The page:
KIRSTY Coventry has dismissed social media claims she has stepped down as the country's sports minister following the Zanu PF led government's brutal crackdown on citizens who were protesting a recent hike in fuel prices recently.
Those who claimed she had abandoned her lofty government job said the country's swimming legend had also dropped the title "Minister of Sports" from her Twitter handle.
But Coventry took to the same platform to distance herself from any plans to quit her job.
"I would like to make it clear that I have not resigned as minister," she posted on Twitter.
"Whatever the problems, sports can and should be part of the solution and I will pour my energies into uplifting our Youths, Sports and Arts, until I can no longer be effective and make the impact.
"What happened in Zimbabwe has saddened me immensely. I am sorry to everyone that has been affected by the recent event."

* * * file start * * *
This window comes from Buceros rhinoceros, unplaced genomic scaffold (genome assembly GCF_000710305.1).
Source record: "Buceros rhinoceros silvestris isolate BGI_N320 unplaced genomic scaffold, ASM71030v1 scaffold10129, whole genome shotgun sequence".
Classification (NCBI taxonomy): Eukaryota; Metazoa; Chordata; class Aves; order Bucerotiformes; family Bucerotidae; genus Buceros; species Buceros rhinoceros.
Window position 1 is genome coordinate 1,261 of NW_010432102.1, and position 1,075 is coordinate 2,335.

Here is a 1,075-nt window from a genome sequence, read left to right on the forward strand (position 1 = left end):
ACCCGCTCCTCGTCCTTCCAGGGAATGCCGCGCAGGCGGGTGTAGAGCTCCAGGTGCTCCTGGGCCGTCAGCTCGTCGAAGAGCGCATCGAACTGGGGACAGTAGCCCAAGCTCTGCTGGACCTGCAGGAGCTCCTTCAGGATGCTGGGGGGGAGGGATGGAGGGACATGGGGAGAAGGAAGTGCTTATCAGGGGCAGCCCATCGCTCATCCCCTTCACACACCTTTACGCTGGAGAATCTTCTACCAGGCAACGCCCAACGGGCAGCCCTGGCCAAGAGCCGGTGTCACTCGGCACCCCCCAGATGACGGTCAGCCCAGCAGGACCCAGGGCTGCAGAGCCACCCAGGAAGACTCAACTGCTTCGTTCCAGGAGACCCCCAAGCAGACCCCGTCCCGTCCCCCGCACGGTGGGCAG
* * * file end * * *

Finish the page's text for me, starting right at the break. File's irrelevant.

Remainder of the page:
In rare public comments on the country's bitter political situation, Coventry also said the violence that rocked the country during a massive job stay away beginning of the week must be investigated.
"Violence is never the answer and needs to be investigated and actions taken. We need peace so no one else suffers and we can rebuild our nation."
Coventry has touched the hearts of many Zimbabweans through her humble character and her love for country which she has served in her pursuit to becoming the country's most successful athlete in the Olympics.
Her association with a cabinet filled with Zanu PF politicians linked to corruption and rights violations was received with mixed feelings among locals who felt this could taint her image.
Pressure mounted for her to dump the Emmerson Mnangagwa led administration which has come under fire for its heavy handed reaction to angry protests by locals over a recent fuel price hike by the Zimbabwean leader.
Official reports say three people including a police officer died during the skirmishes but independent estimates by local NGOs put the death toll to a dozen.
Rights groups have further accused the state of dragging to court many protesters who were still nursing injuries sustained through torture by the country's security forces.